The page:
Usage-Based Billing Hits Canada: Say Goodbye To Internet Innovation [Updated: UBB A No-Go?]

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O, Canada, what have you done? The country’s Radio-television and Telecommunications Commission, the CRTC, has passed sweeping new regulations that will force Internet Service Providers to switch to so-called usage-based billing—metered pricing, in less flowery language. That means ISPs there will charge customers by the gigabyte for Internet access, and that’s on top of a flat service fee. There’s nothing particularly new about metered pricing, but the fact that it’s being implemented on a country-wide basis surely merits a quick discussion.

It should be obvious that the only “winners” here are the ISPs (and even then, only the big ISPs who have established, old methods of content delivery to protect) who now stand to make a cool mint as a result of the new fees. Data caps have been drastically lowered—one small, independent ISP was forced to slash its cap from 200GB per month to 25GB per month—and the CRTC has set overage rates at CAD$1.90 per gigabyte over the cap. (Heaven forbid you live in the French-speaking region of the country, as you’ll be expected to cough up CAD$2.35 per gigabyte.) All that means is that you’re free to browse the Internet to the tune of 25GB per month, but the second you break through that barrier you’ll have to pay through the nose. Not fun.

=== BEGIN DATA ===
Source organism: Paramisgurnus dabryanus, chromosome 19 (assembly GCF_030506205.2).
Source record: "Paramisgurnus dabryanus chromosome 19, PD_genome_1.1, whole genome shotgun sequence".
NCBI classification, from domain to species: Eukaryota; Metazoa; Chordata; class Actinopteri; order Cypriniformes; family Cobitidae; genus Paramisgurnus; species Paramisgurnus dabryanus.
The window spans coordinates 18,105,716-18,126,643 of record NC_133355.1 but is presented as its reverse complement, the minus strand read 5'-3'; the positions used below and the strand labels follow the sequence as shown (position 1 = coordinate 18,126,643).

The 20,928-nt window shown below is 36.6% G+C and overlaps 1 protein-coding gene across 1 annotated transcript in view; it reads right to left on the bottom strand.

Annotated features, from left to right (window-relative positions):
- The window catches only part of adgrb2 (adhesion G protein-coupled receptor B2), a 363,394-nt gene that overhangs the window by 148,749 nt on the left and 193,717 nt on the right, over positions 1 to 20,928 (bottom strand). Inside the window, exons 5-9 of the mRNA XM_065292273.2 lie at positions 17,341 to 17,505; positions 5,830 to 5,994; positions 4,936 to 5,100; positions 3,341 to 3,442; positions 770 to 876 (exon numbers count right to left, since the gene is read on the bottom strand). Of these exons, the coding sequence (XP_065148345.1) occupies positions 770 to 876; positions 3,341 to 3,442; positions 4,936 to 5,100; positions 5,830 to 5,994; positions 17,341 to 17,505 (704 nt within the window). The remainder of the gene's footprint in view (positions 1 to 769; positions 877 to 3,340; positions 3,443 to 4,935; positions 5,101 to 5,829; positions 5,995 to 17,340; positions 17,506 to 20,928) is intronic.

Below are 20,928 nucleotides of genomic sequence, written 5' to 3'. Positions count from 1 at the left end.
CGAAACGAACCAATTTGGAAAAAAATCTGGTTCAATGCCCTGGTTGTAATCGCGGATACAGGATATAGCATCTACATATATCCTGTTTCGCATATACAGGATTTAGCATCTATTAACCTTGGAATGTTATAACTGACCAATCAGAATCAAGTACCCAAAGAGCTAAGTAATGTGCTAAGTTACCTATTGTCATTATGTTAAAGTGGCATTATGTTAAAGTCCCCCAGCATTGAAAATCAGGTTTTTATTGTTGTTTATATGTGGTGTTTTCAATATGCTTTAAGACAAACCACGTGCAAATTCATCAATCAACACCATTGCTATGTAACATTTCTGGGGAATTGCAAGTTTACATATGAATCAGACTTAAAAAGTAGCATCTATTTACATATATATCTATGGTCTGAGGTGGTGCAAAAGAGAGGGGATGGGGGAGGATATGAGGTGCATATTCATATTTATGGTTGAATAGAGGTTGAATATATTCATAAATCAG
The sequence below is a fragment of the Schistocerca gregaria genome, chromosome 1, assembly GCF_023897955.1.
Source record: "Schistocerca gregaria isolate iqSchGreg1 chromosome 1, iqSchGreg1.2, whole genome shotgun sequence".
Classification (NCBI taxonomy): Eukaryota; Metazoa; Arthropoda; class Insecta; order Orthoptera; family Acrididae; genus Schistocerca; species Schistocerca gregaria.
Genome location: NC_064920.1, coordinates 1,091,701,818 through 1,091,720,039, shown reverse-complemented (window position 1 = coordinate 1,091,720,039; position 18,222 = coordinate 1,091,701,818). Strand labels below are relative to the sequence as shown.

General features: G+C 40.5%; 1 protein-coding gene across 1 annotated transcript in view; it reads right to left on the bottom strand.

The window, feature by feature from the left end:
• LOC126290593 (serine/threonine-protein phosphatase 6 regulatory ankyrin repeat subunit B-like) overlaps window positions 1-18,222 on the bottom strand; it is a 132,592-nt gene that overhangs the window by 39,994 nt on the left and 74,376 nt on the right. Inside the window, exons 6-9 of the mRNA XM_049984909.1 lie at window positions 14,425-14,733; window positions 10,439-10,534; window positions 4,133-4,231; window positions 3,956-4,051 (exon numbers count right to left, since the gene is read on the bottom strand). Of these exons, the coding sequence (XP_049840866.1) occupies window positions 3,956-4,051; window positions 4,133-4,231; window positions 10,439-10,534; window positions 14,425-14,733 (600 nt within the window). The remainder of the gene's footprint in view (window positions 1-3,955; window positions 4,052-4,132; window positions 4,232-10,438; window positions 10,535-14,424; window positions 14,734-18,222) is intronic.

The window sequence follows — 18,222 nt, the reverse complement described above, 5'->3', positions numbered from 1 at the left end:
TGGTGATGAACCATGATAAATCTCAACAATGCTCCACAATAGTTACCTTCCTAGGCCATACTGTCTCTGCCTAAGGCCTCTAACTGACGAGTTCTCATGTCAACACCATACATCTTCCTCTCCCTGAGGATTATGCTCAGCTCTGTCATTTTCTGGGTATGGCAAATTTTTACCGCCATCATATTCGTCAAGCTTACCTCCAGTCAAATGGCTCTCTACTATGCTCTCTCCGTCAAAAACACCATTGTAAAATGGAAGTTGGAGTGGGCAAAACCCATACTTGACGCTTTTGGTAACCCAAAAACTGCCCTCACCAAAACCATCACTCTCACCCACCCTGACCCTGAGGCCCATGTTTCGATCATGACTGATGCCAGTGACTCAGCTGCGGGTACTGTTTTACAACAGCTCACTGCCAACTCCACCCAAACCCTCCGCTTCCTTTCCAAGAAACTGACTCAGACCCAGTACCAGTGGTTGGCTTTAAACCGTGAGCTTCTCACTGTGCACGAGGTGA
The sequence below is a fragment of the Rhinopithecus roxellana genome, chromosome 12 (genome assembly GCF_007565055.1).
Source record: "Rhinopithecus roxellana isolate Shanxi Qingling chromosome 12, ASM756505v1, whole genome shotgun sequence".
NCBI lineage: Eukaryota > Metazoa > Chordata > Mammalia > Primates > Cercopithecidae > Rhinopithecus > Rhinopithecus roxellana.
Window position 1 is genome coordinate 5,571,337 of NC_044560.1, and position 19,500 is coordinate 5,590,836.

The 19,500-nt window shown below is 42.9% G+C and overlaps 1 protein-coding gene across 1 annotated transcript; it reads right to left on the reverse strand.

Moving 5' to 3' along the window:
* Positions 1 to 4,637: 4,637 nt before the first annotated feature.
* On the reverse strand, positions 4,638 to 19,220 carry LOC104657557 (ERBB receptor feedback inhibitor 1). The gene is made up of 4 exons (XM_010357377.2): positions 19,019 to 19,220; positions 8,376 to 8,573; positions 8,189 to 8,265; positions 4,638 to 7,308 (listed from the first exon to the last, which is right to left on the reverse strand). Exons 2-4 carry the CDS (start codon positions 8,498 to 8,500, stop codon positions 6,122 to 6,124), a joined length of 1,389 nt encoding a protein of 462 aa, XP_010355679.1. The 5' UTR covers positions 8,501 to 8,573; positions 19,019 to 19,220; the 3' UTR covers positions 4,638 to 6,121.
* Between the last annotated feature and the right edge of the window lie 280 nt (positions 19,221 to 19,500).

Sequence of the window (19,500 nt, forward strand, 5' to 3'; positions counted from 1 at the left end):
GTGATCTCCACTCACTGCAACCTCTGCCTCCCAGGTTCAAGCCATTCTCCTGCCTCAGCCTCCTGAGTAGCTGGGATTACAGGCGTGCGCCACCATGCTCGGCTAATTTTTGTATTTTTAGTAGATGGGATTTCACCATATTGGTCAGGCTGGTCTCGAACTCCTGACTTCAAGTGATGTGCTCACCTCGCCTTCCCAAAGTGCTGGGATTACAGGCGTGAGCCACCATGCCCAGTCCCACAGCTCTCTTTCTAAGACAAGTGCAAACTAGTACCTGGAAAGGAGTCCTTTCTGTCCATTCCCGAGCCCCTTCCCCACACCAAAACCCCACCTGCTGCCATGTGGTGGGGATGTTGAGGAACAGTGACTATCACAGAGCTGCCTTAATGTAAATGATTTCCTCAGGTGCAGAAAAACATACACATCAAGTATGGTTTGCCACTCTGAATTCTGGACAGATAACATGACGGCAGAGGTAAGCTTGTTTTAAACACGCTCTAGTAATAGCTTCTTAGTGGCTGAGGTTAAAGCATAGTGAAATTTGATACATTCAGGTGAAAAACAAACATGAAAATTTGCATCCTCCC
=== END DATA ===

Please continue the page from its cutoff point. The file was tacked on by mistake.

The move couldn’t possibly come at a worse time for companies like Netlix and Apple, or for the everyday people who rely on them.

Services like Netflix’s video streaming chew through bandwidth like chlorofluorocarbons through the ozone layer, or like fire through Fernando Torres shirts. The average Netflix film will use around 1GB of data—and that number will only increase as Netflix improves the quality of its streams. It’s not impossible to imagine a scenario in which a casual movie viewer can quickly brush up against the aforementioned 25GB bandwidth limit.

And that’s just for Netflix, mind. What if you’re a modern Netizen who uses services like Rdio, watches funny YouTube videos, or catches up on the latest Portlandia or SNL skit? What if you use the Internet to download video games from Steam? Napoleon: Total War is something like a 20GB download in and of itself—and that’s without the fantastic Peninsular Campaign add-on!

This simply isn’t a case where “tech geeks” will be the only people negatively affected by the CTRC’s decision. You, your neighbor, and your neighbor’s neighbor are all in the same boat. And it is sinking, fast.

People have already started doing the math. It will actually be cheaper to physically ship a hard drive’s worth of data than it will be to download that same amount of data under the new usage-based billing regime. Already at your monthly bandwidth allocation but want to download the EA’s Dead Space 2 from Steam? Well, the game clocks in at 10GB, meaning that you’re looking at CAD$19 to download it, plus the price of the game itself—around $60. That’s nearly CDN$80 to download a game whose disc-based collector’s edition retails for $80 online. It’s bonkers.

How are you supposed to survive in that environment if you’re someone like Valve (the company behind Steam) or Netflix?

Or maybe that’s the whole point? The big ISPs that stand to make money hand-over-fist as a result of usage-based-billing also have their hands in plain ol’ TV distribution. A sort of: “Hate that you have to pay X-Amount per month just to watch all those Netflix films? No worries, our on-demand system has you covered!”

Either way the big ISP, and its parent company, make out just fine.

And, like always, the consumer is worse for wear. Typical.

UPDATE Canada’s government appears poised to reverse the CRTC’s decision. Fie on you, UBB!

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